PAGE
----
Sub-human monstrosities that bear an uncanny likeness to Tonks’ portraits and

Sub-human monstrosities that bear an uncanny likeness to Tonks’ portraits and the case photographs of the same men housed in the Gillies Archives at Queen Mary’s Hospital in Sidcup. Tonks regarded his surgical studies as “rather dreadful subjects for the public view” (n.p.) and complained of “all the more tedious visitors” to the hospital for whom the drawings were one of the “sights” (Hone, 128). In recent years, though, the portraits have found a wider audience. They have been exhibited at the Venice Biennale, Tate Britain, the Science Museum in London, the Hunterian Museum at the Royal College of Surgeons of England, the Wellcome Collection, University College London, and the National Army Museum in Chelsea. In June 2007 the full series was made digitally available on the website of the Gillies Archives,4 and Pat Barker has spoken of them as a source of inspiration for her new novel Toby’s Room.5 The photographs of Gillies’ patients have entered the public domain alongside the drawings. A selection of complete case files from the Gillies Archives can be viewed online as part of the Wellcome-funded Sci-Art collaboration, Project Fa de, and case photographs have featured in several recent exhibitions including Faces of Battle at the National Army Museum and War and Medicine at the Wellcome.6 Even more than the drawings, the photographs question the limits and propriety of spectatorship. At least with the pastels, one is aware — almost physically — of Tonks’ attentiveness, the qualityM E D I C A L A R C H I V E S A N D D I G I TA L C U L T U R EFIGURE 1 Photograph of Henry Tonks in his room at The Queen’s Hospital, Sidcup, 1917.P H OTO G R AP H I E SFIGURE 2 Horace Nicholls, Repairing War’s Ravages: Renovating facial injuries. Torin 1 web Captain Derwent Wood painting the plate. Imperial War Museum, Q.30.457. ?IWM.M E D I C A L A R C H I V E S A N D D I G I TA L C U L T U R Eof the artist’s touch and the duration of his gaze. His authority, as an artist and surgeon, licenses our own interest. The photographs appear unmediated by any aesthetic concerns: physically and psychologically naked. When I teach this material (usually to history of art students), I tend not to use the most harrowing images of facial injury and reconstructive surgery. Apart from my own discomfort, I worry how my students will respond: with pity? With disgust? Fascination? Should I name the patient, or protect his anonymity? Would he, or his relatives, want the photograph to be shown in a non-medical Larotrectinib solubility context? Is there a happy ending — a redemptive “after surgery” to counterbalance the “before”? These questions might give me pause for thought, but they generally remain unspoken. Here, though, I have chosen one image precisely because it confronts the interested, curious or appalled viewer with the problematic nature of spectatorship and empathy. In an interview with Marq Smith, W.J.T. Mitchell speculated that “the most interesting new questions for visual studies . . . will be located at the frontiers of visuality, the places where seeing approaches a limit” (36). I would suggest that medical images are one such frontier: an ethical borderland in which legal definitions of privacy, personhood and human rights compete with the contemporary politics of witnessing, memory and memorialisation; a space of fantasy where fascination and aversion are found in equal measure. The photograph in question (Figure 3) is a pre-operative record of one of Gillies’ patients, who was also draw.Sub-human monstrosities that bear an uncanny likeness to Tonks’ portraits and the case photographs of the same men housed in the Gillies Archives at Queen Mary’s Hospital in Sidcup. Tonks regarded his surgical studies as “rather dreadful subjects for the public view” (n.p.) and complained of “all the more tedious visitors” to the hospital for whom the drawings were one of the “sights” (Hone, 128). In recent years, though, the portraits have found a wider audience. They have been exhibited at the Venice Biennale, Tate Britain, the Science Museum in London, the Hunterian Museum at the Royal College of Surgeons of England, the Wellcome Collection, University College London, and the National Army Museum in Chelsea. In June 2007 the full series was made digitally available on the website of the Gillies Archives,4 and Pat Barker has spoken of them as a source of inspiration for her new novel Toby’s Room.5 The photographs of Gillies’ patients have entered the public domain alongside the drawings. A selection of complete case files from the Gillies Archives can be viewed online as part of the Wellcome-funded Sci-Art collaboration, Project Fa de, and case photographs have featured in several recent exhibitions including Faces of Battle at the National Army Museum and War and Medicine at the Wellcome.6 Even more than the drawings, the photographs question the limits and propriety of spectatorship. At least with the pastels, one is aware — almost physically — of Tonks’ attentiveness, the qualityM E D I C A L A R C H I V E S A N D D I G I TA L C U L T U R EFIGURE 1 Photograph of Henry Tonks in his room at The Queen’s Hospital, Sidcup, 1917.P H OTO G R AP H I E SFIGURE 2 Horace Nicholls, Repairing War’s Ravages: Renovating facial injuries. Captain Derwent Wood painting the plate. Imperial War Museum, Q.30.457. ?IWM.M E D I C A L A R C H I V E S A N D D I G I TA L C U L T U R Eof the artist’s touch and the duration of his gaze. His authority, as an artist and surgeon, licenses our own interest. The photographs appear unmediated by any aesthetic concerns: physically and psychologically naked. When I teach this material (usually to history of art students), I tend not to use the most harrowing images of facial injury and reconstructive surgery. Apart from my own discomfort, I worry how my students will respond: with pity? With disgust? Fascination? Should I name the patient, or protect his anonymity? Would he, or his relatives, want the photograph to be shown in a non-medical context? Is there a happy ending — a redemptive “after surgery” to counterbalance the “before”? These questions might give me pause for thought, but they generally remain unspoken. Here, though, I have chosen one image precisely because it confronts the interested, curious or appalled viewer with the problematic nature of spectatorship and empathy. In an interview with Marq Smith, W.J.T. Mitchell speculated that “the most interesting new questions for visual studies . . . will be located at the frontiers of visuality, the places where seeing approaches a limit” (36). I would suggest that medical images are one such frontier: an ethical borderland in which legal definitions of privacy, personhood and human rights compete with the contemporary politics of witnessing, memory and memorialisation; a space of fantasy where fascination and aversion are found in equal measure. The photograph in question (Figure 3) is a pre-operative record of one of Gillies’ patients, who was also draw.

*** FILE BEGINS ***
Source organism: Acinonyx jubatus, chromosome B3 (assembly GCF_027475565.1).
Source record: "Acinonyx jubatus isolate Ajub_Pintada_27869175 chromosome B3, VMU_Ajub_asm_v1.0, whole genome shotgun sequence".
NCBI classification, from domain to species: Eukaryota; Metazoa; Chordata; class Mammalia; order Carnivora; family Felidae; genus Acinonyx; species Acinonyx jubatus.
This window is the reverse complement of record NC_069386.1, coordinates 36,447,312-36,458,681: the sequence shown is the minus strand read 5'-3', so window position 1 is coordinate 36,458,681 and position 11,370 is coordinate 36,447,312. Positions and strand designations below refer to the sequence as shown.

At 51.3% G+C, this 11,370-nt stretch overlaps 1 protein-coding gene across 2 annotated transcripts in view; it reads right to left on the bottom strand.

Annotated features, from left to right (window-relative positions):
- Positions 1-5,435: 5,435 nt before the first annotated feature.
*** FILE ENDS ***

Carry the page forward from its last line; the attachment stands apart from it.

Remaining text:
Leave a Reply